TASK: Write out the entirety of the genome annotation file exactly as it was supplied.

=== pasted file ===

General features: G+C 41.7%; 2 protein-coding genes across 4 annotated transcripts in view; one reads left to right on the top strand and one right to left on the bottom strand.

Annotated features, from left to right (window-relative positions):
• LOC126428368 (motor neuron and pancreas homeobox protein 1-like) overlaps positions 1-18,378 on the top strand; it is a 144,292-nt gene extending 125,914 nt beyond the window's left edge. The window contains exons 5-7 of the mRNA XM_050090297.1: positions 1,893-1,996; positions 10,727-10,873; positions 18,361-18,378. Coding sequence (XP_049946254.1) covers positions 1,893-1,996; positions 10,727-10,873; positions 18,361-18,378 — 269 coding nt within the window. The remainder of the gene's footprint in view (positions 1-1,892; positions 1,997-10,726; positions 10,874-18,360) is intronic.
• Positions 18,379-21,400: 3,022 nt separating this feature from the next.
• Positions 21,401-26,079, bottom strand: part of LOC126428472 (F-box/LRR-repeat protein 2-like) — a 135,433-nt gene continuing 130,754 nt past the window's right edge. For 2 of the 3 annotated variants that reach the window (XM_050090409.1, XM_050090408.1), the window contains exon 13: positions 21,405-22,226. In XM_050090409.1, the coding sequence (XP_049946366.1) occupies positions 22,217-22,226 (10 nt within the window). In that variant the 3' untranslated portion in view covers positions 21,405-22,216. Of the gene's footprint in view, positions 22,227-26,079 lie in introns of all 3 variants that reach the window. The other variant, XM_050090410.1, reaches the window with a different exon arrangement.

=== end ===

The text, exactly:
General features: G+C 41.7%; 2 protein-coding genes across 4 annotated transcripts in view; one reads left to right on the top strand and one right to left on the bottom strand.

Annotated features, from left to right (window-relative positions):
• LOC126428368 (motor neuron and pancreas homeobox protein 1-like) overlaps positions 1-18,378 on the top strand; it is a 144,292-nt gene extending 125,914 nt beyond the window's left edge. The window contains exons 5-7 of the mRNA XM_050090297.1: positions 1,893-1,996; positions 10,727-10,873; positions 18,361-18,378. Coding sequence (XP_049946254.1) covers positions 1,893-1,996; positions 10,727-10,873; positions 18,361-18,378 — 269 coding nt within the window. The remainder of the gene's footprint in view (positions 1-1,892; positions 1,997-10,726; positions 10,874-18,360) is intronic.
• Positions 18,379-21,400: 3,022 nt separating this feature from the next.
• Positions 21,401-26,079, bottom strand: part of LOC126428472 (F-box/LRR-repeat protein 2-like) — a 135,433-nt gene continuing 130,754 nt past the window's right edge. For 2 of the 3 annotated variants that reach the window (XM_050090409.1, XM_050090408.1), the window contains exon 13: positions 21,405-22,226. In XM_050090409.1, the coding sequence (XP_049946366.1) occupies positions 22,217-22,226 (10 nt within the window). In that variant the 3' untranslated portion in view covers positions 21,405-22,216. Of the gene's footprint in view, positions 22,227-26,079 lie in introns of all 3 variants that reach the window. The other variant, XM_050090410.1, reaches the window with a different exon arrangement.